Thursday, 28 July 2011

Introducing Professor Beverley Raphael

Beverley Raphael is Professor of Population Mental Health and Disasters within the Medical School at the University of Western Sydney, Professor of Psychological Medicine at the Australian National University, and Emeritus Professor of Psychiatry from the University of Queensland.

Professor Raphael has longstanding links with the Australian Centre for Posttraumatic Mental Health (ACPMH), and was involved in the development of the Centre’s Guidelines for the Treatment of Adults with Acute Stress Disorder and Posttraumatic Stress Disorder, working closely with Mark Creamer.

She brings over 50 years experience to the field of mental health and the discussion on trauma, loss, and grief. Her long history of working with patients in the community as a general practitioner and in community psychiatry, as well as her body of research, will inform her keynote address to the Many Paths, One Purpose Expert Forum hosted by the ACPMH on 12 August 2011.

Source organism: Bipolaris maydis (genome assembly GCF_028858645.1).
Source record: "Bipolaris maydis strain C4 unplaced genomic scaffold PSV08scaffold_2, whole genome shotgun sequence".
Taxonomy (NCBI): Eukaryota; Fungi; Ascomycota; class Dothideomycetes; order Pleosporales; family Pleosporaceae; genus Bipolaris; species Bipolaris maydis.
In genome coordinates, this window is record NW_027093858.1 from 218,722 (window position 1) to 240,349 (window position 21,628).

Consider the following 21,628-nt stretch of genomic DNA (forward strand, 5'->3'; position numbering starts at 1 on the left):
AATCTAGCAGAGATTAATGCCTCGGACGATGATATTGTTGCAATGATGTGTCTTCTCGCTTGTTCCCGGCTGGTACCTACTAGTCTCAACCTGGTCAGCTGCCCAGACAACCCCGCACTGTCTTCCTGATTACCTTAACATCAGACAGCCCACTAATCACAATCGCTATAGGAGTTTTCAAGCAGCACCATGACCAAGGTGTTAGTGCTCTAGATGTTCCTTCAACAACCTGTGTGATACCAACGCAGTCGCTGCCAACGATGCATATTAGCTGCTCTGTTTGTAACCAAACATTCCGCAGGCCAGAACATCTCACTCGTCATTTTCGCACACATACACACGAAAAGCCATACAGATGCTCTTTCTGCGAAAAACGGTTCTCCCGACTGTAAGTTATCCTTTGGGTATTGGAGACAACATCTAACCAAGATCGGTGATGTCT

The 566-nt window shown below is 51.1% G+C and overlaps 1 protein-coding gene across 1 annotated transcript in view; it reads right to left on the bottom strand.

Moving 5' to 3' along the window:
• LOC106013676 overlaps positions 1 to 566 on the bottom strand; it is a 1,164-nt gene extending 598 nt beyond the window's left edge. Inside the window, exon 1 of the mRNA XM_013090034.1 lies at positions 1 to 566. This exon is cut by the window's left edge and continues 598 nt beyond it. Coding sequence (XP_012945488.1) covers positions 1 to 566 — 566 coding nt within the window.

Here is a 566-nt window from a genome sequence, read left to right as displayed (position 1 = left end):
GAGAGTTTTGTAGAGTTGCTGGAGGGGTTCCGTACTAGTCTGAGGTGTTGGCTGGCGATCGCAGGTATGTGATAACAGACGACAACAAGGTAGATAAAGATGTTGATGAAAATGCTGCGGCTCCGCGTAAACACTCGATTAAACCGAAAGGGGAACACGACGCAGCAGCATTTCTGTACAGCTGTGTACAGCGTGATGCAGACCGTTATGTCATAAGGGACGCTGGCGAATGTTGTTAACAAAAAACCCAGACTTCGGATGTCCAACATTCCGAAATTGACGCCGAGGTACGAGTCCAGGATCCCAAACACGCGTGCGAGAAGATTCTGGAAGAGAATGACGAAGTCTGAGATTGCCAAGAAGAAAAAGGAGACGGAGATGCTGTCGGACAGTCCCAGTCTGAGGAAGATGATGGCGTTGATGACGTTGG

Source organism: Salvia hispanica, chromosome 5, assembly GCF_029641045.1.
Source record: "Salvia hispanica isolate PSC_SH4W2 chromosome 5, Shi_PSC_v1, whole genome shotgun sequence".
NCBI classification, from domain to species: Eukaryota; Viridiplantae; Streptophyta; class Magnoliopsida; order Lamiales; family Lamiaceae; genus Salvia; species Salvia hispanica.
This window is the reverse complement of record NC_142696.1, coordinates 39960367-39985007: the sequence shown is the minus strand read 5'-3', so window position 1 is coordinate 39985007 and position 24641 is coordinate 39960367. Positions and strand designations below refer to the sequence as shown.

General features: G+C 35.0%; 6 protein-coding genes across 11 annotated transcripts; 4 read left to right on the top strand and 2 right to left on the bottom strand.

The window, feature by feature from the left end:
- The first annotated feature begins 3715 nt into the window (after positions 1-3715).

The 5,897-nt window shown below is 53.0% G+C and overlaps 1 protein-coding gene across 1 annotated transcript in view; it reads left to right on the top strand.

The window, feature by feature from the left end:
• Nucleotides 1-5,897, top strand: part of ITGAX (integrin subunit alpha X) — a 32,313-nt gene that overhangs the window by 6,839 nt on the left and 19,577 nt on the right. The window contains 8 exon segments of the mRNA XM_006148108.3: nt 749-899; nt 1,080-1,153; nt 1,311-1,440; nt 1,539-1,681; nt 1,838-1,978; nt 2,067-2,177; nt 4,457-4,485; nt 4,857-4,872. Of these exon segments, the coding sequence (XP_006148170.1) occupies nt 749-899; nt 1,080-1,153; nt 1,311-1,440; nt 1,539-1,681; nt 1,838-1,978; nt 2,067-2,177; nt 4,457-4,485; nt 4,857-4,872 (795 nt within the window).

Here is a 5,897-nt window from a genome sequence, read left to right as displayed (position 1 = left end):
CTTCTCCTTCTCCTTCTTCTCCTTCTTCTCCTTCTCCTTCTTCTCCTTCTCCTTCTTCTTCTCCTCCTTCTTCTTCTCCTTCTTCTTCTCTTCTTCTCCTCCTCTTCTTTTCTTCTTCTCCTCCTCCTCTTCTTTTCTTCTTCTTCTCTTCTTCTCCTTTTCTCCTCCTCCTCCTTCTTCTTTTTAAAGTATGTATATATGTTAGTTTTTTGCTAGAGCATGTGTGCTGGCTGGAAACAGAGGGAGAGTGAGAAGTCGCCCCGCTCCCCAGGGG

As a general practitioner in the early 1960s, Professor Raphael treated many Second Word War veterans with psychiatric conditions, whose problems at the time were often labeled as ‘inadequate personalities’ or ‘anxiety neuroses’. Recently she said:
“I’ve always been curious about war and what it does to people’s lives. As a general practitioner I saw a common link between people who were significantly traumatised by war and I was convinced that the understanding of these conditions was limited by the social context and culture of the time.”

Professor Raphael will explore the broader context of psychological trauma – our understanding of trauma, models of care and human resilience, as well as the key factors that influence this understanding.

Considering the current state of play in the field of posttraumatic mental health, she sees new approaches as key to overcoming future challenges and addressing the effects of trauma as just one of the many adversities of human experience. She is also adamant that mental health professionals should keep questioning the assumptions underlying best practice in the light of cultural and social change:
“Even today our treatments and systems of care for people are based on our identification of problems within the boxes we have created in the Diagnostic and Statistical Manual of Mental Disorders – but our understanding of trauma needs to be much wider. We must be wary of complacency and ideologies that make us think we’ve solved this problem and we must stay curious about how we may best help people with these inevitable aspects of human experience.”

Further information about Professor Raphael’s work visit:

For further information on the ACPMH Expert Forum, Many Paths One Purpose, click here.

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